Queering Autoethnography articulates for the first time the possibilities and politics of queering autoethnography, both in theoretical terms and as an intervention into narratives and cultures of apology, shame and fear. Despite the so-called mainstreaming of same-sex relationships and trans* visibility, many within gender’s ‘liminal zone’ remain invisible and unrecognized, existing somewhere outside of heteronormative relationships and institutions. At the same time, the political and scholarly potential of autoethnography is expanding, particularly in its potential to evoke empathic and affective responses at a time of public numbness, a practice crucial to making scholarly research relevant to the work of global citizenship and crafting meaningful lives.
This volume considers flash points in contemporary scholarly and popular culture such as queer memorializing and mourning; unintelligibility and monstrosity; physical, digital and cultural transformations of queer lives and bodies; the power and danger wrought in the public assembly of queer people in a culture of massacre; and the promise of queer futurities in the contemporary moment. It also makes original theoretical contributions that include concepts such as massacre culture, queer terror, mundane annihilations, and activist affect. The authors write these ideas in action, joining theory and story as a contact zone for analysis, critique and change.
Table of Contents
Chapter 1: Queering Monuments
Chapter 2: Queering Massacres
Chapter 3: Queering Movements
Chapter 4: Queering Mx
Chapter 5: Queering Monsters
Chapter 6: Queering Memory
Stacy Holman Jones is Professor in the Centre for Theatre and Performance at Monash University
Anne M. Harris is Vice Chancellor’s Principal Research Fellow and Associate Professor at RMIT University
A stunning accomplishment, moving the discourse on autoethnography, politics, practice and the performing body to new levels. Defines the field for the next generation.
Norman K. Denzin, Emeritus Professor of Sociology, University of Illinois
To be, or not to be, queer. That is not the question. It is not a dilemma. It is a positionality of being and seeing and knowing oneself and others in the world. To queer is a critical act of politicized being, of seeing and calling others to attend to the realities of the everyday; and especially to recover the disregarded/discarded/disremembered other.
In their new book, Queering Autoethnography, Stacy Holman Jones and Anne Harris chart a positionality in research on contemporary global cultures; not a stance but a politicized and practiced path for exploring the complexity of queering autoethnography as a point of entry and departure, as self-reflection, self-portraiture, self-renewing; and establishing an ocular epistemology as method of queering monuments, massacres, movements, Mx, monsters, and memory through the critical articulation of lived experience. The alliteration of their intense focus is not merely literary device, though this work signals and embodies the criticality of performative writing. The technique signals a repetition of consonance and its opposite in everyday life to which queering becomes a tool of mining or excavating ways of seeing and knowing. Thus, offering strategies of engagement to remake the world, anew. This important work exemplifies the reflexive turn in performance and sociological research by focusing not only on queering and autoethnography as separate critical methodologies but turns the critical focus of each, on and at the service of the other. Hence, not only instantiating an act of queering autoethnography, but autoethnographically queering as an embodied praxis. Queering Autoethnography is a must read for those exploring the interdisciplinary complexities of critical sense-making through queering and autoethnography, and what happens when the two co-inform ways of seeing contemporary global cultures from the mundane to the spectacular.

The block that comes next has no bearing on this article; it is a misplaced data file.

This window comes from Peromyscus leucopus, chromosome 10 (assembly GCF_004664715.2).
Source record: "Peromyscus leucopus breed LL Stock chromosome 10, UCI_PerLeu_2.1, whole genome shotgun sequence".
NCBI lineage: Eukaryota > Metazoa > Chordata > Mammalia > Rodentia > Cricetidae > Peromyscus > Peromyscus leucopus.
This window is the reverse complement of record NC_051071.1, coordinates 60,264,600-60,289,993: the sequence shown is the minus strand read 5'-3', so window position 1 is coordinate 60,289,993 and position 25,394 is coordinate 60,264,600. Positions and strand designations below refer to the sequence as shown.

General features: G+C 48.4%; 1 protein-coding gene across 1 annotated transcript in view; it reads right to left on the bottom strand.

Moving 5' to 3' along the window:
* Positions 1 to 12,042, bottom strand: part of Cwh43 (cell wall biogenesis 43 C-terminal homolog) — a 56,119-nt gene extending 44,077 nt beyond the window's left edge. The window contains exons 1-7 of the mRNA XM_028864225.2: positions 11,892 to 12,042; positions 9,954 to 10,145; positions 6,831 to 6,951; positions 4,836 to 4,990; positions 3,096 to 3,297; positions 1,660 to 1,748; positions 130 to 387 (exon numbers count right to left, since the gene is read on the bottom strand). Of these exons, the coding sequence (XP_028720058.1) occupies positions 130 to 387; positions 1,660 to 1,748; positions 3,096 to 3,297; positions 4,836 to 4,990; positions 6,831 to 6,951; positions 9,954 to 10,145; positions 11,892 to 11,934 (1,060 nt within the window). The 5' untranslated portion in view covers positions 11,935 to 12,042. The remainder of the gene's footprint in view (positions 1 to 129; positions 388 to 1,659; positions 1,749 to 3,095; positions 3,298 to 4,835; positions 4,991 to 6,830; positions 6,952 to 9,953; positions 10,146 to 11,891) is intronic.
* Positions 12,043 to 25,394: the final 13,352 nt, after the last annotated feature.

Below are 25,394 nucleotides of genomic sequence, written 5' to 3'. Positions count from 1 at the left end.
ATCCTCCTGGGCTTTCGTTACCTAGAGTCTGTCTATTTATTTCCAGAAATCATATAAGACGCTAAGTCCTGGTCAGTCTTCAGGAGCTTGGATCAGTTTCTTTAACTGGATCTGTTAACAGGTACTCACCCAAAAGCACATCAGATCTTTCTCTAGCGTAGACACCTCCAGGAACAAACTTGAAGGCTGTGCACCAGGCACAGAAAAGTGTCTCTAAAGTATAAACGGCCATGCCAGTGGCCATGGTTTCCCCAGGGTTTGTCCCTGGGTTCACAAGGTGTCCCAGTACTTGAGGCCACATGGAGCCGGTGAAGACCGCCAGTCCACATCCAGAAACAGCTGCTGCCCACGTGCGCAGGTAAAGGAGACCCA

Bryant Keith Alexander, PhD, Professor of Communication and Performance Studies, and Dean, College of Communication and Fine Arts, Loyola Marymount University
Queering Autoethnography is a risky, inspired, and transformative book that adds new and critically important dimensions to autoethnographic inquiry by showing us how to deploy queering practices that can mobilize change and transform the future. Writing the hyphen between the invisible and the recognizable, exclusion and inclusion, outside and inside, Holman Jones and Harris navigate the complicated emotional landscape of lives and lived experiences that so often remain unintelligible to and unvalued by family, colleagues, and acquaintances living comfortably within the dominion of heteronormative desires. Weaving deeply personal with incisively academic narration, they produce a text that interrupts, disrupts, and unsettles, offering acts of resistance to living in a constant state of fear, while imagining a more promising, even playful, future devoid of the terrifying racism, xenophobia, ageism, and sexism in which so many of us are immersed today. Absorbing and empowering, Queering Autoethnography is a soulful, empowering, and socially important book that reveals autoethnography’s evocative power in teaching us how to continue to learn from the stories we find within ourselves and our lived experiences.
Arthur P. Bochner, Distinguished University Professor of Communication, University of South Florida